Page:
A number of criteria must be fulfilled in order to render a patent eligible for an extension of term. One requirement is that the claims of the patent must define a pharmaceutical substance per se. Another is that goods containing, or consisting of, the pharmaceutical substance per se must be included on the ARTG. In addition, an application for an extension of term must be made within six months of (a) the date of first inclusion of the relevant product on the ARTG; or (b) the date of grant of the patent – whichever of the two dates is the later.

Lundbeck applied for an extension of term of their patent on 22 December 2003 based on the claims to escitalopram (a pharmaceutical substance per se) and inclusion of its product Lexapro (escitalopram) on the ARTG on 16 September 2003. However, the racemate Cipramil (citalopram) was included on the ARTG on 9 December 1997. As such, the critical issue was whether the registration of Cipramil could be considered the first inclusion of the enantiomer escitalopram on the ARTG for the purposes of the relevant section of the Patents Act (s70(3)).

The Court found that there is no requirement to consider either the effectiveness or the purity of the pharmaceutical substance contained in the goods included on the ARTG. Moreover, there is no suggestion from the words of s 70(3) that the relevant "goods" could, or must, include no more than one pharmaceutical substance. It was found that citalopram contains both (+) and (-) enantiomers in equal proportions and, as such, satisfies s70(3) in relation to the inclusion of escitalopram on the ARTG. Accordingly, it was held that the Cipramil registration date was the date of first inclusion of escitalopram on the ARTG. Consequently, the application for extension of term was made out of time i.e. well beyond the six month deadline after registration of Cipramil, and the patent was not entitled to an extension of term. The expiry date of the patent was therefore constricted to 13 June 2009.

Dosage form invalid for want of utility

At first instance, Lindgren J had held that a claim to a dosage form comprising escitalopram in an amount of 0.1 to 100 mg was invalid for want of utility since the evidence showed that 5 to 40 mg was the minimum to maximum effective range. His Honour accepted that 100 mg was not harmful. The Full Federal Court found that Lundbeck had not established any error on the part of the primary judge and, consequently, his ruling on this point stood.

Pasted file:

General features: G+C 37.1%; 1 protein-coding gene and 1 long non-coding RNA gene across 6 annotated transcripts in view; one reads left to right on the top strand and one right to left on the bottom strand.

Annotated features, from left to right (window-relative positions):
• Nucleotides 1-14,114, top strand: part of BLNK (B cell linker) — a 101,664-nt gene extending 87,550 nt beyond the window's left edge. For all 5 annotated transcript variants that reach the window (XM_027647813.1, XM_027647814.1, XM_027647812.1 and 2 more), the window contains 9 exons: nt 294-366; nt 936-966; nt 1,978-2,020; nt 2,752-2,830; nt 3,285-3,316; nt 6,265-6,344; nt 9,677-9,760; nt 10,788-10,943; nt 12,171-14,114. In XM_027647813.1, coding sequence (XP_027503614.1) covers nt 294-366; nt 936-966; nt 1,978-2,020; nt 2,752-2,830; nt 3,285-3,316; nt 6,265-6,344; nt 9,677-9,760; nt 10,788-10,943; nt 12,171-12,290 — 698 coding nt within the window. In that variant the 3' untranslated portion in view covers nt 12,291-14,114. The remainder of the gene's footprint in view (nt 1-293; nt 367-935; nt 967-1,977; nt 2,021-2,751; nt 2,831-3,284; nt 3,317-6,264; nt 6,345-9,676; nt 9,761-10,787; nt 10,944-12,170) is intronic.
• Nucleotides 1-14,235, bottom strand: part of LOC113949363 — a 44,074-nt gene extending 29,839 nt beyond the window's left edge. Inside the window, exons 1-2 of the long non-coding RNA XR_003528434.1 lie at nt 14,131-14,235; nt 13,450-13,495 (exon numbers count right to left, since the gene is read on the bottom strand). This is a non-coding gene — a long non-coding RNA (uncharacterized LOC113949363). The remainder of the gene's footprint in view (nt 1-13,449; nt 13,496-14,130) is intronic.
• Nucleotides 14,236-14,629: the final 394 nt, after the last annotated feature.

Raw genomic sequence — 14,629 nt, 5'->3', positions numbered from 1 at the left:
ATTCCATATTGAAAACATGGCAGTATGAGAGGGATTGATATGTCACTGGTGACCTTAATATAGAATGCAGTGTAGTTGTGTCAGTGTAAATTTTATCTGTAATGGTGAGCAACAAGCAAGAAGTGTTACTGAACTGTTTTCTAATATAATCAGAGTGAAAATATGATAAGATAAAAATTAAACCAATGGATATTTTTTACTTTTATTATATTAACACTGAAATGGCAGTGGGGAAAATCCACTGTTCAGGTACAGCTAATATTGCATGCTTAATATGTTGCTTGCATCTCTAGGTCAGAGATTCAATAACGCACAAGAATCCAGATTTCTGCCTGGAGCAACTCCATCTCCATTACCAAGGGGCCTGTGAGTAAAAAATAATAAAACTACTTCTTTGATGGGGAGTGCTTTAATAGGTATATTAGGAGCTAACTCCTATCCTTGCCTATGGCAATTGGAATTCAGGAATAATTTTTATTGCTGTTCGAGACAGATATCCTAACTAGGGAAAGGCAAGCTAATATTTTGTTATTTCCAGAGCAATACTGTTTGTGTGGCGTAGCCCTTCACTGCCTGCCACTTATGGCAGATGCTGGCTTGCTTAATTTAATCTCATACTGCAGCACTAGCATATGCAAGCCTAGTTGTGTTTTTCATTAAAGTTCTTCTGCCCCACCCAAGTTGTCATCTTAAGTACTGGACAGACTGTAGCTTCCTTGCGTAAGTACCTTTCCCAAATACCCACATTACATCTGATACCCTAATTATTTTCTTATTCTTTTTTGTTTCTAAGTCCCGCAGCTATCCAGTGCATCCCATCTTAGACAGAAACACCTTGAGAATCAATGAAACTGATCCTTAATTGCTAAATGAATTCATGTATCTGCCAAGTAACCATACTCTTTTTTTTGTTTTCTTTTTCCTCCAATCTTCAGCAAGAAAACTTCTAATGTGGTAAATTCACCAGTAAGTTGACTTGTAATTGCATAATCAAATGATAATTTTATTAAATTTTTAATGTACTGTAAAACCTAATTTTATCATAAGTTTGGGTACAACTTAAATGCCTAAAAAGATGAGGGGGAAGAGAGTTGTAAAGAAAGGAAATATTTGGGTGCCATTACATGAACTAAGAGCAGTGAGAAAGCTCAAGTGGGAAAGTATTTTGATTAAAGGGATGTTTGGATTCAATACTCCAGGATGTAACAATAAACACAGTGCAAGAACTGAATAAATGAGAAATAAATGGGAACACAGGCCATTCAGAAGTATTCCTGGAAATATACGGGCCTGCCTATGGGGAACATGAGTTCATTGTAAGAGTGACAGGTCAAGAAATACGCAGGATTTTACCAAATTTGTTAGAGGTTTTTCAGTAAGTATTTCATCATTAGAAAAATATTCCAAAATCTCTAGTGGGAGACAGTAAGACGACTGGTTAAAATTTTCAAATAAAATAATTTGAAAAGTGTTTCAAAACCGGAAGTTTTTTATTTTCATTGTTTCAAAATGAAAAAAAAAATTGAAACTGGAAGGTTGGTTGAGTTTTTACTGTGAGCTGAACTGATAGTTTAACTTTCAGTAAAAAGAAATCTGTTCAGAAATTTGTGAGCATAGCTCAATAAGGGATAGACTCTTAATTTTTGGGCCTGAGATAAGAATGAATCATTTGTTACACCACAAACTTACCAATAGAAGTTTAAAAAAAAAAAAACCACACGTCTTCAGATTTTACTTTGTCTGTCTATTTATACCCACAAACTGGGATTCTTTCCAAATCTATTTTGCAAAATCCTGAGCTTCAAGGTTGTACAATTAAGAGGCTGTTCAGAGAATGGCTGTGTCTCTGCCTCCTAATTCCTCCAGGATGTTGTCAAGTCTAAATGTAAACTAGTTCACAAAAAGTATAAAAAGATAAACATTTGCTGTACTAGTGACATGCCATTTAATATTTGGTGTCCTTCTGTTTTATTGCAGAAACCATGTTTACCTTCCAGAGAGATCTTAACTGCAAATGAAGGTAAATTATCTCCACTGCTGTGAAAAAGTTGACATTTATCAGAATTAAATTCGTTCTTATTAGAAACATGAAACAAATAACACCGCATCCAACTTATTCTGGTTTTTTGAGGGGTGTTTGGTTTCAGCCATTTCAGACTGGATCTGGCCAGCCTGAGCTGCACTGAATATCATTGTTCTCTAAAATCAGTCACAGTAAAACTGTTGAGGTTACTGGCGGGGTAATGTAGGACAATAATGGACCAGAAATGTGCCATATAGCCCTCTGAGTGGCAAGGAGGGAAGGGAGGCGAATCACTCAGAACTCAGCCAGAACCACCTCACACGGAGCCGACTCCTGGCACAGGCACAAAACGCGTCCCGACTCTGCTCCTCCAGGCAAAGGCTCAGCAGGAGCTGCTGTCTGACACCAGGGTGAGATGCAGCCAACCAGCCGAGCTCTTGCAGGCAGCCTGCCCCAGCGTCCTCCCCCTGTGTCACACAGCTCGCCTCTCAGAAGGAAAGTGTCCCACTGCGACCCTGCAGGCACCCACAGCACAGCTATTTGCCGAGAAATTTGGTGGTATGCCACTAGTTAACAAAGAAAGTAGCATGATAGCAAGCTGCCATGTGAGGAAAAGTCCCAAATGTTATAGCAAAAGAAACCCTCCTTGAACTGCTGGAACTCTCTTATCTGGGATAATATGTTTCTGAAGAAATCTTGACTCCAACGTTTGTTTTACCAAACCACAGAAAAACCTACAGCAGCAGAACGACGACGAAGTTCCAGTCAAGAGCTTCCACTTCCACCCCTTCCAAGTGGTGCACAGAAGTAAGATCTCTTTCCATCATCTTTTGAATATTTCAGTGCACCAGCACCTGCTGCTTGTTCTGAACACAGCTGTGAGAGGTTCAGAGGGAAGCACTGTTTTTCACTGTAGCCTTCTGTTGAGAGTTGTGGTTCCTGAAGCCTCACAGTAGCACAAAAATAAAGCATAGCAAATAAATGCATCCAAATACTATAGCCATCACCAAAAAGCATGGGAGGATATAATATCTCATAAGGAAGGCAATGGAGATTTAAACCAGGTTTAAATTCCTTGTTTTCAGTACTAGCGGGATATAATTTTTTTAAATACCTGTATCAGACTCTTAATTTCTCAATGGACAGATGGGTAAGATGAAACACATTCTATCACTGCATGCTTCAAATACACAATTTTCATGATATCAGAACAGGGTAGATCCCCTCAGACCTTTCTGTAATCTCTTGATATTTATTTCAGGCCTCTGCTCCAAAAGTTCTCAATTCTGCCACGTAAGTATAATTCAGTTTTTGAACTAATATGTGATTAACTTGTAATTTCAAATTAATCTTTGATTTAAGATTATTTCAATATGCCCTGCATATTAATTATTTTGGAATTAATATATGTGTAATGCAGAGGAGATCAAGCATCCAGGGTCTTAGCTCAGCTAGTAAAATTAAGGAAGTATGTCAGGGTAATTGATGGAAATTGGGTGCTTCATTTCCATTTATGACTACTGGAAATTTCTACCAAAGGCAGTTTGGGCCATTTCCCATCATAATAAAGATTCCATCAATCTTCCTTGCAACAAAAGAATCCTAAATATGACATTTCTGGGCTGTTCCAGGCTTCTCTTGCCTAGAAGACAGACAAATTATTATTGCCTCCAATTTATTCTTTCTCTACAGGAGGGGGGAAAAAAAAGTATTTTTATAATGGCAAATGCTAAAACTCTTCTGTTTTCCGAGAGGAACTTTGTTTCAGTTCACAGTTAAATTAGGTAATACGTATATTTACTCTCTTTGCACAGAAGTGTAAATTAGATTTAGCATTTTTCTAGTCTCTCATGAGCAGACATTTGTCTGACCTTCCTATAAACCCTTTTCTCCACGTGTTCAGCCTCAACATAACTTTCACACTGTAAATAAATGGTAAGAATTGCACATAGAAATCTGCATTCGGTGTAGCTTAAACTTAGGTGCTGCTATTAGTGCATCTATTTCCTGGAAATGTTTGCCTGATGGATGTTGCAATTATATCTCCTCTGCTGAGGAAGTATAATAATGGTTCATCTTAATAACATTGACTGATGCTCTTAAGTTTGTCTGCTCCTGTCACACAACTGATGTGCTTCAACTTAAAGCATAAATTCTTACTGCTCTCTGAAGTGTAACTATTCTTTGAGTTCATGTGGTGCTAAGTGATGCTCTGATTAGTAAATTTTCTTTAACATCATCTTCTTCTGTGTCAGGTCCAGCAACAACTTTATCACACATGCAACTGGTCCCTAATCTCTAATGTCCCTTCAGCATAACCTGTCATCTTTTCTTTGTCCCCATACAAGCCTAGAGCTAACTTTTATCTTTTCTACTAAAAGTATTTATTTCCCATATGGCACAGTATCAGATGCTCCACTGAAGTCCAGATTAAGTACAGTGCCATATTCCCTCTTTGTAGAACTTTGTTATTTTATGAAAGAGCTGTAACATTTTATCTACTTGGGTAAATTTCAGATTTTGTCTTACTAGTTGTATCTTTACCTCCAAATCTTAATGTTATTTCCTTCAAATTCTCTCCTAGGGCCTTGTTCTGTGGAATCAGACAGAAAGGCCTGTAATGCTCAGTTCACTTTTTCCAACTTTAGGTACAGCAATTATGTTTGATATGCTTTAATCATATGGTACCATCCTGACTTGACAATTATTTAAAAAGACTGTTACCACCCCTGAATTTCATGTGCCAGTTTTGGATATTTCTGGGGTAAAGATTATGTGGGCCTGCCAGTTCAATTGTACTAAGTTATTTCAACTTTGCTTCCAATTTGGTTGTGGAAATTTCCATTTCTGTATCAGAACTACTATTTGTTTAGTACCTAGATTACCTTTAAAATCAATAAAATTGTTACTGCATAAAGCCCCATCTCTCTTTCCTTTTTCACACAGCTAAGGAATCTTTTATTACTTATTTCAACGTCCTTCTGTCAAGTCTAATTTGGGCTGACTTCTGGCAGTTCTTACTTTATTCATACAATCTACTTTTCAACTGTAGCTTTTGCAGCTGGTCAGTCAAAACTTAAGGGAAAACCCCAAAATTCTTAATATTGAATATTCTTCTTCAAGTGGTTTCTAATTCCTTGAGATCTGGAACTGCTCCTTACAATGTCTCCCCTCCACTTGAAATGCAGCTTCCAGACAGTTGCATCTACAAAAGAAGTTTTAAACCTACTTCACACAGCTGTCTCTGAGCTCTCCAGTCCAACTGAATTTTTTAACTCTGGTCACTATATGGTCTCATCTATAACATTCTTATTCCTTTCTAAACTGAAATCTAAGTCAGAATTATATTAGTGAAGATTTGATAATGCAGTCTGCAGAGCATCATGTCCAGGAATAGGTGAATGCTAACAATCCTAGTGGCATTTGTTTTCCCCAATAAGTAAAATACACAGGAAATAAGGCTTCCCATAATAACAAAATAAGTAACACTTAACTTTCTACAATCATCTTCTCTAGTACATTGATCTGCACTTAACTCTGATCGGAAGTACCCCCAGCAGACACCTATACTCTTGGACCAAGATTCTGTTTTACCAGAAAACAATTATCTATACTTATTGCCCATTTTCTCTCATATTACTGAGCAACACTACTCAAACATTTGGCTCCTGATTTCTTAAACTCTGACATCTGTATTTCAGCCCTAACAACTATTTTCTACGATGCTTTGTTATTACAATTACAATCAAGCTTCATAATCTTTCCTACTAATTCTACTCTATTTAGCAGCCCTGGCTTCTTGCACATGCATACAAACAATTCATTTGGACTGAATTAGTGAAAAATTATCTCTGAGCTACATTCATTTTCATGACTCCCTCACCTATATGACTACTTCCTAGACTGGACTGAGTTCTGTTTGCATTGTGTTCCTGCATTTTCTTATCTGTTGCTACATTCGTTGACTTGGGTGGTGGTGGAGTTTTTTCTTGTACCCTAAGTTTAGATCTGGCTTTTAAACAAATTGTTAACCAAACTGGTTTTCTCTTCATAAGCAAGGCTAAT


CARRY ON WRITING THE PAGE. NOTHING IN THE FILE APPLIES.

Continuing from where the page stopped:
Ramifications for patentees

In light of this decision, patentees holding rights to Australian patents covering enantiomers may feel secure in the knowledge that their patents are not going to be held invalid based only on disclosure of the racemate. It should be noted, however, that whether an enantiomer patent is ultimately found to be valid will depend on the precise nature of the disclosure of the racemate and whether all other criteria for patentability – including inventive step – are fulfilled.

Further, patentees holding enantiomer patents should note that any patent term extensions already obtained may be vulnerable (see below re appeal). This is likely to lead to generic manufacturers attempting to enter the market immediately upon expiry of the original term of the enantiomer patent. On the other hand, this increased vulnerability may be a point of negotiation for licensees considering terms and conditions.

Claims to dosage forms should be carefully drafted to ensure that they cover only useful dosages or, at the very least, a dependent claim should be included which is restricted to a narrow range of doses which the patentee can confidently argue are effective.


Lundbeck have applied for a stay of the order, pending an application for special leave to the High Court. This may provide an interesting sequel.

The content of this article is intended to provide a general guide to the subject matter. Specialist advice should be sought about your specific circumstances.

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Grant Shoebridge